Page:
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LUIS: Component development and testing framework


Luis brings:

  • React component development
  • Seamless snapshot-based testing
  • Snapshot management
  • Web component catalogue
  • Integration with VS Code and Wallaby.js ... and much more!



LUIS (List of User Interfaces) is framework for collaborative building and testing React web components. It harnesses the power of FuseBox for fastest bundling, hot reloads, and out-of-the-box Typescript support. Following are stats for application with 976 typescript sources and 56 imported packages:

  • StoryBook — Start 36 seconds, Hot Module Reload with sourcemaps 9 seconds.
  • LUIS — Start 400 ms, Hot Module Reload with sourcemaps 750 ms. Now that's what I call a significant difference.

Luis is using well known technologies (Jest, Mocha, React, optionally Wallaby) and methodologies (TDD, BDD, Snapshot testing), so there is almost nothing new to learn (apart from two new functions, storyOf and itMountsAnd).

To facilitate your component development, testing, and collaboration LUIS supports four different modes. Each mode is described in detail further below.

Quick Start

If you wish to run Luis only as component catalogue, similar to StoryBook, all you need to do is:

  1. Import package
  2. Import stories
  3. Render Luis UI

Start with the standard:

yarn add luis --dev

Next add your luis in package.json. You can either use only a luis command that estimates your config file be located at src/luis.ts, or you can provide your root and path/to/luis.ts as your parameters.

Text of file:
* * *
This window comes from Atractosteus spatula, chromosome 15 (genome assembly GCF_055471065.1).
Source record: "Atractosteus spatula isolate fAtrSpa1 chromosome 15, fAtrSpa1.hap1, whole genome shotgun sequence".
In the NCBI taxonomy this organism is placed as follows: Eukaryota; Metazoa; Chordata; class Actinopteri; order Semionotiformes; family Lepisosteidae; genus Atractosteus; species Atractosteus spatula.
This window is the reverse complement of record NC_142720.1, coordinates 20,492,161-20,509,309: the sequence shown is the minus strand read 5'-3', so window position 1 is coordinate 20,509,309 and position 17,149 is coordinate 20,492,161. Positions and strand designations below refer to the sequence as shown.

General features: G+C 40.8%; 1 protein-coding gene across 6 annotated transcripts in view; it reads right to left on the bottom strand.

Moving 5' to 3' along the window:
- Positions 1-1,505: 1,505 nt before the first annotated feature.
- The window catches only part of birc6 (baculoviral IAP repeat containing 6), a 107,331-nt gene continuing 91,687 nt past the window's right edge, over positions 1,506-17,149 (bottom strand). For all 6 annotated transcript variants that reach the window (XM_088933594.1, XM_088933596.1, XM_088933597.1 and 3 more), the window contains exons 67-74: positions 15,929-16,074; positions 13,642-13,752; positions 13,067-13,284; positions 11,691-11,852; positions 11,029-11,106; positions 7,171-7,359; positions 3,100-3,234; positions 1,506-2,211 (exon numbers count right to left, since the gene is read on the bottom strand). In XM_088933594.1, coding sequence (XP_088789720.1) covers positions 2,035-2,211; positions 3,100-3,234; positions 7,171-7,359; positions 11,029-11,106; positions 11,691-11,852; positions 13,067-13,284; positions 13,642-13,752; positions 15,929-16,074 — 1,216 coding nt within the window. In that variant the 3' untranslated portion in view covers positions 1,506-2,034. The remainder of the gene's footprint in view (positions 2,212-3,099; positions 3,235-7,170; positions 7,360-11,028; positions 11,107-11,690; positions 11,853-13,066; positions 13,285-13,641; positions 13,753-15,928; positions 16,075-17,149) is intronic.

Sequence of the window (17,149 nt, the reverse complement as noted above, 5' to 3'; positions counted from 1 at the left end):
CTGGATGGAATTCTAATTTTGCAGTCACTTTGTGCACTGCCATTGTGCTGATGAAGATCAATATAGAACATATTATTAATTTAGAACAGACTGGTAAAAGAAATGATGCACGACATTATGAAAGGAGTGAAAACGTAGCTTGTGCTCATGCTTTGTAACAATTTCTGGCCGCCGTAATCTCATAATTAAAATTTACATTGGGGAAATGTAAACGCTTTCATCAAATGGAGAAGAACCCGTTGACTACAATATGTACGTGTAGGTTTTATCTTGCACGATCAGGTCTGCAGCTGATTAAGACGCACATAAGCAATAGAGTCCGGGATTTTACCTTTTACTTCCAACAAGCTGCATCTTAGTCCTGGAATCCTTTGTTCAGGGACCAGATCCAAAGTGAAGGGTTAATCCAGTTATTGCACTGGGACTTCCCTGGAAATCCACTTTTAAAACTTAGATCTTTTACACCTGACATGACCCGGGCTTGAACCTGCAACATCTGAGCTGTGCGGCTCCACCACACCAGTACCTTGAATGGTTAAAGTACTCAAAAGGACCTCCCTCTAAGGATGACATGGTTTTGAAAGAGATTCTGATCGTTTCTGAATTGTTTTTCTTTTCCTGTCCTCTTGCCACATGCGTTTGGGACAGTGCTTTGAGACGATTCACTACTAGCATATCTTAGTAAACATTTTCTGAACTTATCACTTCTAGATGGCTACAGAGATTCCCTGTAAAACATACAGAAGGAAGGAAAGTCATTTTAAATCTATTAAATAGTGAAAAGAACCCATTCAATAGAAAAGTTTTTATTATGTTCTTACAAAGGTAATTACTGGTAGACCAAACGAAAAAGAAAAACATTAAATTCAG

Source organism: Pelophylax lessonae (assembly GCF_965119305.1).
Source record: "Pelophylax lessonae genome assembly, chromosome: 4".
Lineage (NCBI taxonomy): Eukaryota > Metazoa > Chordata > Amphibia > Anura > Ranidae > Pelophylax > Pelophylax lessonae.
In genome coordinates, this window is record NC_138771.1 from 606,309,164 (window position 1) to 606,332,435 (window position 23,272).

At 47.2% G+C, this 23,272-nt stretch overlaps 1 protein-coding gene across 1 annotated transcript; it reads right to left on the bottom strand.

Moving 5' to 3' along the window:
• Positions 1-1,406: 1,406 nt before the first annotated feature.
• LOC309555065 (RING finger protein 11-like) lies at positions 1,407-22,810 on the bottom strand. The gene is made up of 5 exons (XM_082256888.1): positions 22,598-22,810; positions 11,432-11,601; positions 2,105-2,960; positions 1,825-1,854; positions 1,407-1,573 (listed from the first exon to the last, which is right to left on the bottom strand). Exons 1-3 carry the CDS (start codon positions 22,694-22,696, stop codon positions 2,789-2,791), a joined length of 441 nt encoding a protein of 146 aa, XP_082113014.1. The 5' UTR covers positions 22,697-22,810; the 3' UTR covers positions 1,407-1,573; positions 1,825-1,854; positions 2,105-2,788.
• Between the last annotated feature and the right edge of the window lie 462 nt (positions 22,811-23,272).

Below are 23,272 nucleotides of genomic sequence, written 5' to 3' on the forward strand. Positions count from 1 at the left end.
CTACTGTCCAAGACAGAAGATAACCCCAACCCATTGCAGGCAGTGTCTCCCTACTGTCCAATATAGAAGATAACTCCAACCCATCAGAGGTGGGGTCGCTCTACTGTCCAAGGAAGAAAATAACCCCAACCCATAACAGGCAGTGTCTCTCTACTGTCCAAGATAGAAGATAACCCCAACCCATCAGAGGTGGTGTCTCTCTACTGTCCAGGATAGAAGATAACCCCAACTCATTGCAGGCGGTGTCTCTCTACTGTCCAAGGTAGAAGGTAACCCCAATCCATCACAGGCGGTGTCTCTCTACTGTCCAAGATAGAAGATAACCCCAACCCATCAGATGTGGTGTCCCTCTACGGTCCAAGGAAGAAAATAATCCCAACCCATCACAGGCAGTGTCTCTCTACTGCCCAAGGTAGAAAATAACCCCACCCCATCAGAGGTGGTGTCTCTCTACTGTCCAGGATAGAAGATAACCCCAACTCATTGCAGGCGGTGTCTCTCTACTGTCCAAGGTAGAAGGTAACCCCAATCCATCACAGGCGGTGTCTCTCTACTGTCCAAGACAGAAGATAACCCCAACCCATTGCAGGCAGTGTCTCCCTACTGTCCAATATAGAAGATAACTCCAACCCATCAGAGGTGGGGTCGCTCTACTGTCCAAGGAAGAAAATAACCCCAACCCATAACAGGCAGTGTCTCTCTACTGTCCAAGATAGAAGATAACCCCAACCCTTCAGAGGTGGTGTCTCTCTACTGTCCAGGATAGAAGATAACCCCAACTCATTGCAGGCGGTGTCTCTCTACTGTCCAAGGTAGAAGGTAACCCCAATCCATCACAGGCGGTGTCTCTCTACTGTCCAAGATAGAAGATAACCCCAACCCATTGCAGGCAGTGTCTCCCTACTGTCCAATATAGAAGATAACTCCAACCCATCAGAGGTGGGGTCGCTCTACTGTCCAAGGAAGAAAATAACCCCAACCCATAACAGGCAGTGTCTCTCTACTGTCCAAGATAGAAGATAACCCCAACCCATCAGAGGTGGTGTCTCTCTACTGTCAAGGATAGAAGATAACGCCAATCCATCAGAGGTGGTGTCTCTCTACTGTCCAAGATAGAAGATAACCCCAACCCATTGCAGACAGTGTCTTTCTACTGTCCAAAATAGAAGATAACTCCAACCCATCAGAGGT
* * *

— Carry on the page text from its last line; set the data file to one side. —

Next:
"scripts": {
    "luis": "luis",
    "luis-custom-path": "luis root-dir path/to/luis.ts"

If you are ok with a standard luis config all you need to do is to set up Luis and import all your stories.

// luis.ts
import { renderLuis, setupTestBridge } from 'luis';

// this needs to be there to set up custom global function that luis uses
// such as: storyOf

// import all your stories and tests
import './client/modules/home/tests/example.test';

// render luis ui to '#react-root'

And here is an example story:

import * as React from 'react';

storyOf('Component With Test', {
  get component() {
    return <div>My Component</div>;

If you want to know the full API os storyOf command, go to the API section.

Custom FuseBox Configuration

If you need a custom FuseBox config to package Luis, all you need to do is to define a luis.fuse.js in your project root. WARNING: You need to define your homeDir in fuse config with '../../' prefix (e.g.homeDir: ../../src. I could not figure out how to convince require to change root and start from a different directory. PRs welcome!.